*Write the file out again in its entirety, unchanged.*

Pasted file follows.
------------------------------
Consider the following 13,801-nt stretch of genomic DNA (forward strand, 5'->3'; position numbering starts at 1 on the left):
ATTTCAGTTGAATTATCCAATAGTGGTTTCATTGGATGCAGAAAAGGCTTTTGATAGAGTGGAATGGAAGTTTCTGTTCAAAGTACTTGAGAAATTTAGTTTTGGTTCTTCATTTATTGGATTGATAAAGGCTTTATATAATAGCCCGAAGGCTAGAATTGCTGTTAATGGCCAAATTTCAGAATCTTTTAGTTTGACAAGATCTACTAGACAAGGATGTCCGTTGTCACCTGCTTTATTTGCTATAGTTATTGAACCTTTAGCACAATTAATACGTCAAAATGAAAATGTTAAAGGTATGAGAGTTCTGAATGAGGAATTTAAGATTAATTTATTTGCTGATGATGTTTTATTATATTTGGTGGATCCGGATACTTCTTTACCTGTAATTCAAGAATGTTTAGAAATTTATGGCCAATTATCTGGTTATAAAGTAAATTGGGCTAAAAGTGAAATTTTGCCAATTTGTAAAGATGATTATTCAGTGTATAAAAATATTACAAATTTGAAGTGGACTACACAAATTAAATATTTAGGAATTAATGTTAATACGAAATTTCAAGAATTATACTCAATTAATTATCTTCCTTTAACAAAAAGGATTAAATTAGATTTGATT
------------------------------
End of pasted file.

Consider the following 13,801-nt stretch of genomic DNA (forward strand, 5'->3'; position numbering starts at 1 on the left):
ATTTCAGTTGAATTATCCAATAGTGGTTTCATTGGATGCAGAAAAGGCTTTTGATAGAGTGGAATGGAAGTTTCTGTTCAAAGTACTTGAGAAATTTAGTTTTGGTTCTTCATTTATTGGATTGATAAAGGCTTTATATAATAGCCCGAAGGCTAGAATTGCTGTTAATGGCCAAATTTCAGAATCTTTTAGTTTGACAAGATCTACTAGACAAGGATGTCCGTTGTCACCTGCTTTATTTGCTATAGTTATTGAACCTTTAGCACAATTAATACGTCAAAATGAAAATGTTAAAGGTATGAGAGTTCTGAATGAGGAATTTAAGATTAATTTATTTGCTGATGATGTTTTATTATATTTGGTGGATCCGGATACTTCTTTACCTGTAATTCAAGAATGTTTAGAAATTTATGGCCAATTATCTGGTTATAAAGTAAATTGGGCTAAAAGTGAAATTTTGCCAATTTGTAAAGATGATTATTCAGTGTATAAAAATATTACAAATTTGAAGTGGACTACACAAATTAAATATTTAGGAATTAATGTTAATACGAAATTTCAAGAATTATACTCAATTAATTATCTTCCTTTAACAAAAAGGATTAAATTAGATTTGATT